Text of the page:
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Iain Duncan Smith, In An Ideal World...

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"Hope this reforms your face," the note attached to the brick said. This was the fourth one today and probably the 30th this week. Not that Iain was counting, but they were really starting to stack up in the kitchen of the small one-bedroomed flat. If he thought he could safely go outside he'd stack them elsewhere. Possibly even in front of the window people kept throwing them through, which, all in all was not a bad idea.

Iain congratulated himself on such a sharp thought as he brewed another cup of tea from the teabag he'd now reused five times. He knew exactly how many times he'd done this because he'd learnt over the last two months that each teabag lasts maybe five times if he really dried them out, squeezed them very hard and then didn't mind drinking something that tastes nothing like tea.

As his lips curled around the stained mug and the hot mud water reached his throat, he wished for the umpteenth time that he had never said that he could easily live on £53 a week. Iain did not know exactly how many times he'd wished this. He just knew it was more than he'd had non-tea or abuse bricks thrown through the window.

£7.57 a day seemed like more than enough money at first for anyone to survive on. After rent and bills of course, not that he paid either of those. He had chuckled to himself at the very thought at the time. Sure it was a pay cut for him of over £1,500 but he'd just spend that week at home in his lovely mansion, eating food he'd already got in and barely spending a penny.

Poverty is not about money he'd once said, and when he did he'd made himself a very nice cup of tea to congratulate himself on that one. He didn't really know what else it was about but was fairly sure most people wouldn't check. Were 'povs' a thing? Maybe he could say that's what poverty was about.

Either way, it hadn't really been a concern. He didn't realise that several months later over 85% of the UK's population would sign a petition meaning that the government would be forced to place him in a council flat in Tower Hamlets for at least six months, for fear of an otherwise French style revolution. Iain still remembered that look in David's eyes as he'd told him. It was the only time he'd ever seen his boss look apologetic about anything.

Even when Dave left his daughter in the pub, his wife had merely got a shrug with a look as if to say "why didn't you fix this?" But as he handed Iain the keys to flat 237, he'd made the sort of face you'd make before sending a soldier to their death. Which to be fair Dave hadn't even made when he'd done that with troops in Afghanistan either.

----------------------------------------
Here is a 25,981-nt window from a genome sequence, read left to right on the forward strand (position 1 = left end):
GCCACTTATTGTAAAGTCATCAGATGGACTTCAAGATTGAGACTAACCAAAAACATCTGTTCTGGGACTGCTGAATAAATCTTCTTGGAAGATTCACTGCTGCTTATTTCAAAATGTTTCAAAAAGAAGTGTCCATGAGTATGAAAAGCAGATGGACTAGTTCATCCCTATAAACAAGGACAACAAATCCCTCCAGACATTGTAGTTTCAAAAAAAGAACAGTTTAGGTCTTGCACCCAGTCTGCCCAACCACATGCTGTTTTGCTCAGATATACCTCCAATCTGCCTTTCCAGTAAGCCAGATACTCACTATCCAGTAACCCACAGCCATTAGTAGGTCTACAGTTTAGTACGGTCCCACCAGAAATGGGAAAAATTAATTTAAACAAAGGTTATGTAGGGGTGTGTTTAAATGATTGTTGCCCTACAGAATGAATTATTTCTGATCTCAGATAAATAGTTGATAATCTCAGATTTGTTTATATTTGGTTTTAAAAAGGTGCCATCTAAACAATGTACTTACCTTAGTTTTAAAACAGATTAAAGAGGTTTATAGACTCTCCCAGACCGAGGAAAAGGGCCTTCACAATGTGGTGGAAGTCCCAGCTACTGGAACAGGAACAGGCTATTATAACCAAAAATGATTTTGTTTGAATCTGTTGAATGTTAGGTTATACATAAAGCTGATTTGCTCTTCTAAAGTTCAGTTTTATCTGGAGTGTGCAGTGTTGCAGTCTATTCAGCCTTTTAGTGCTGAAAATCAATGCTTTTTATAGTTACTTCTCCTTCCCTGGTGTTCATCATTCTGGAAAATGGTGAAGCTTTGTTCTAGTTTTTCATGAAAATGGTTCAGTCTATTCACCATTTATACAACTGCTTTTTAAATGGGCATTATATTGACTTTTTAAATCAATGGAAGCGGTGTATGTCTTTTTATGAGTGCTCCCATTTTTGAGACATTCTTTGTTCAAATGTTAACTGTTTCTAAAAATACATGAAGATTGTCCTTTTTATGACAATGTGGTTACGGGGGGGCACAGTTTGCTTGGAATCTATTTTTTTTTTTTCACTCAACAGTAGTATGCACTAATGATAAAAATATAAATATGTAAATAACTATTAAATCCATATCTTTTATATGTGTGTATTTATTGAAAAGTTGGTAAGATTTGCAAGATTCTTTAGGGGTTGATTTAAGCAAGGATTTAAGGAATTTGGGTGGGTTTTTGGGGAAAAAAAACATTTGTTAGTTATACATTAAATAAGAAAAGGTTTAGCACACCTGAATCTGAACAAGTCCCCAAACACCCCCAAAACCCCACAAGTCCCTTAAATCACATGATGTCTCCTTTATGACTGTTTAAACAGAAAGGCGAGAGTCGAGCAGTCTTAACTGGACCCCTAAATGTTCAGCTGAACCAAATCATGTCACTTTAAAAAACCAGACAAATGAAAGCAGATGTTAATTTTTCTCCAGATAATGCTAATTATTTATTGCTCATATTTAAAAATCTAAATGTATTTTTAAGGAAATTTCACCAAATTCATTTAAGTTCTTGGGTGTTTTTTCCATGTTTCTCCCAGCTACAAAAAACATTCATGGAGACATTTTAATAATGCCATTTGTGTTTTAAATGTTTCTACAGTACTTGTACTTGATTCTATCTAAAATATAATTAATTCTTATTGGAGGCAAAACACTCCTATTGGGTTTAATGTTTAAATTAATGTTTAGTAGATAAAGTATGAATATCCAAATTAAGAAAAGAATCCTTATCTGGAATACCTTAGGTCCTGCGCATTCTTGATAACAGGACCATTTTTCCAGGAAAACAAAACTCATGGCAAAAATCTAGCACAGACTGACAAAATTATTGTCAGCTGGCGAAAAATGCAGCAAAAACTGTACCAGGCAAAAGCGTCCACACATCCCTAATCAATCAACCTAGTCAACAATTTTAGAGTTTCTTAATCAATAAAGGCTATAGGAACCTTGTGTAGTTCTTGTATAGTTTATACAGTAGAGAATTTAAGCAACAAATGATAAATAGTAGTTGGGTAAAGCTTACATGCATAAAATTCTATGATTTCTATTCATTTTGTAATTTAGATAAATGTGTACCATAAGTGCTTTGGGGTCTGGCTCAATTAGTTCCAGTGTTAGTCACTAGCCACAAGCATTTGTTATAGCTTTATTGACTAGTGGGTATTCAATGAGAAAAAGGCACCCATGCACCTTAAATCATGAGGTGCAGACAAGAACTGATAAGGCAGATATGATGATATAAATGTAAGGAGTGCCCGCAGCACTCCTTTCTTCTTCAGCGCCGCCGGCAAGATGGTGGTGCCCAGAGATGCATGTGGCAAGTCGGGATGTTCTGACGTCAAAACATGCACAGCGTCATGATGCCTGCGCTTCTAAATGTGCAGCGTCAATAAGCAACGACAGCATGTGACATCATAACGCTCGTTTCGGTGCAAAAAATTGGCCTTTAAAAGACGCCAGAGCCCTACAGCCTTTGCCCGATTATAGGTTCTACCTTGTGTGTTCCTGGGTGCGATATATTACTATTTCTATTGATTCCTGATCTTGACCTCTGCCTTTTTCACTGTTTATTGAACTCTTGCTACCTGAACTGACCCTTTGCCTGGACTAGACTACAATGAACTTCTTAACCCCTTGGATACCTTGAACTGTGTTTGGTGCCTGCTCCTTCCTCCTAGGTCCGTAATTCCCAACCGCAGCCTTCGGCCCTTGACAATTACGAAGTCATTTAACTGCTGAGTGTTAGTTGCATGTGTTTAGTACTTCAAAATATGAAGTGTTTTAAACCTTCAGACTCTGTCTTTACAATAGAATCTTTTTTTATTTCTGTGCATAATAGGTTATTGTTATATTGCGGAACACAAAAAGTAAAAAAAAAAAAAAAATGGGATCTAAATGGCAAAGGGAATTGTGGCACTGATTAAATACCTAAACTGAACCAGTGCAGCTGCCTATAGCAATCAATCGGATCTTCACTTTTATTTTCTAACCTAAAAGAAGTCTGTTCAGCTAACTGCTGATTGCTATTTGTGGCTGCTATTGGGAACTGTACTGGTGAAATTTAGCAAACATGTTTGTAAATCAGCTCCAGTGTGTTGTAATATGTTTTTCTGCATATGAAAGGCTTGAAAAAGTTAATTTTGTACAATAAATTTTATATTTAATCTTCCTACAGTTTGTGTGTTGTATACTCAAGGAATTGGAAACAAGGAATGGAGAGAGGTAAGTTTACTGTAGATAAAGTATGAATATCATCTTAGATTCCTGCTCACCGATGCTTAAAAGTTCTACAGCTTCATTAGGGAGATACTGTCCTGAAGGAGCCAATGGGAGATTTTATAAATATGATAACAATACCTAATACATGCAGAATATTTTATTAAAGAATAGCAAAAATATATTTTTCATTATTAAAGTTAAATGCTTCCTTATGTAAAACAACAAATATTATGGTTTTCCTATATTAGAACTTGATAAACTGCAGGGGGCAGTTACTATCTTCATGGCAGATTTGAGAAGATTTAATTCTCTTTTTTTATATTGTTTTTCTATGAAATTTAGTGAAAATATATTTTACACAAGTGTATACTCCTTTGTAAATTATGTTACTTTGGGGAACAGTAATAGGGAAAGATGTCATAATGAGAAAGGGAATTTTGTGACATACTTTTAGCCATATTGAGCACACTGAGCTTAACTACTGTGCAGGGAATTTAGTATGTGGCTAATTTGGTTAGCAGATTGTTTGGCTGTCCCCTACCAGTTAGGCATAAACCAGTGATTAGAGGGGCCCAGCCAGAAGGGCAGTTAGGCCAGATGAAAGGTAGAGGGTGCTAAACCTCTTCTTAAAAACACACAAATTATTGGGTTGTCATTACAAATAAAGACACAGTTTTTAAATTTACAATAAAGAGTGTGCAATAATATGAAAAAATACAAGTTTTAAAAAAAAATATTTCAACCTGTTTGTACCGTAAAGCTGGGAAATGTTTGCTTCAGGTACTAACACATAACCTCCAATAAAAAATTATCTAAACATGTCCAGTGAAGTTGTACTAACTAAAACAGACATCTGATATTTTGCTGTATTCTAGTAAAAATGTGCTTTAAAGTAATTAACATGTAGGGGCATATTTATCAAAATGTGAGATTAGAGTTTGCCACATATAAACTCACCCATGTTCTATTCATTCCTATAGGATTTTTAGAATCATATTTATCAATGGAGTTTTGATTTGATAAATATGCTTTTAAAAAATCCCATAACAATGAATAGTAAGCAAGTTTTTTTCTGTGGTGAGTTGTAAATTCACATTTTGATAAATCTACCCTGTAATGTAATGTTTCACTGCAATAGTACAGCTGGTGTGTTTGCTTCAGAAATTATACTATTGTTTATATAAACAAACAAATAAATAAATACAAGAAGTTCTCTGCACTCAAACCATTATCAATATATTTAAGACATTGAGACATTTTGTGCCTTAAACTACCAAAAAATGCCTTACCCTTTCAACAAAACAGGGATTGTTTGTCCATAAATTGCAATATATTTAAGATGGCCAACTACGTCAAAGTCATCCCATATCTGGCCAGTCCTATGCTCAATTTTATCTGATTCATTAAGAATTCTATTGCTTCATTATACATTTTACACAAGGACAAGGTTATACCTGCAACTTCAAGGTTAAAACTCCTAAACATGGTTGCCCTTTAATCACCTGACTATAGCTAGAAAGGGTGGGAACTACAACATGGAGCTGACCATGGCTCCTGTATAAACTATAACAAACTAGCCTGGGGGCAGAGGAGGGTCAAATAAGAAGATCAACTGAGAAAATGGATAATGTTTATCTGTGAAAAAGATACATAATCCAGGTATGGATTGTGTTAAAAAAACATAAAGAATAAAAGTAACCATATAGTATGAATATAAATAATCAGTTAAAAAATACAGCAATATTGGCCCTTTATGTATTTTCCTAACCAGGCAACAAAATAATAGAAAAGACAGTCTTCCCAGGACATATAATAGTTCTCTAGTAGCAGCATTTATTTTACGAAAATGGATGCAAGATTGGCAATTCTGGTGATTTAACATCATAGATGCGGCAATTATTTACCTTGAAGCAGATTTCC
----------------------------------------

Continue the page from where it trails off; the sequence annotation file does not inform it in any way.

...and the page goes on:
The first week had been ok, though it was a shame he'd had his three trunks of specially prepared food confiscated at the door. Breach of agreement apparently. So was having a chef in the apartment. Instead he'd get a pre-paid voucher to use in Asda like he'd so deemed on others. Iain had never shopped in Asda before but once had a nightmare about being trapped in one with only an organic Pheasant as a weapon to fend off all the hungry, fat, disabled people who kept trying to pat his arse like in the adverts.

Now though he was accustomed to spending one full day's allowance travelling several miles to get to the specific frozen warehouse of despair, as he called it. Then whilst there, try and work out which animals weren't roadkill and which vegetables were actually vegetables. All this while its unpaid workfare staff members threw various discount items at him. With force. And a consistency that could, as he had admitted, be called anything but lazy or shirking.

Only five months and one week left of this awful situation now, Iain thought. He would've contested it but regulations of the trial meant he'd lost access to legal aid and couldn't afford it. Surely though all the people would realise soon enough that this economic crisis was their fault wouldn't they? They must know that the lack of jobs, industry, housing and growth is all down to their awful existence? And once they realised they'd let him out of there in order to carry on fixing this Broken Britain. Well once he'd got out and removed all those scroungers on benefits they'd let live in his mansion's spare rooms for the six months too.

After that, well then he would put all those with spare rooms into smaller cubicle spaces somewhere on the Isle of Wight, and just send them aid packages of grains every month till the banks were fine again. He clenched his fists at this brilliant idea and even thought about trying a sixth time with the tea bag. This thought however was ruined by another brick careering into his hallway. He opened the note with a sigh. 'Universal Cretin' it said. Hungry and cold, he added it to the pile.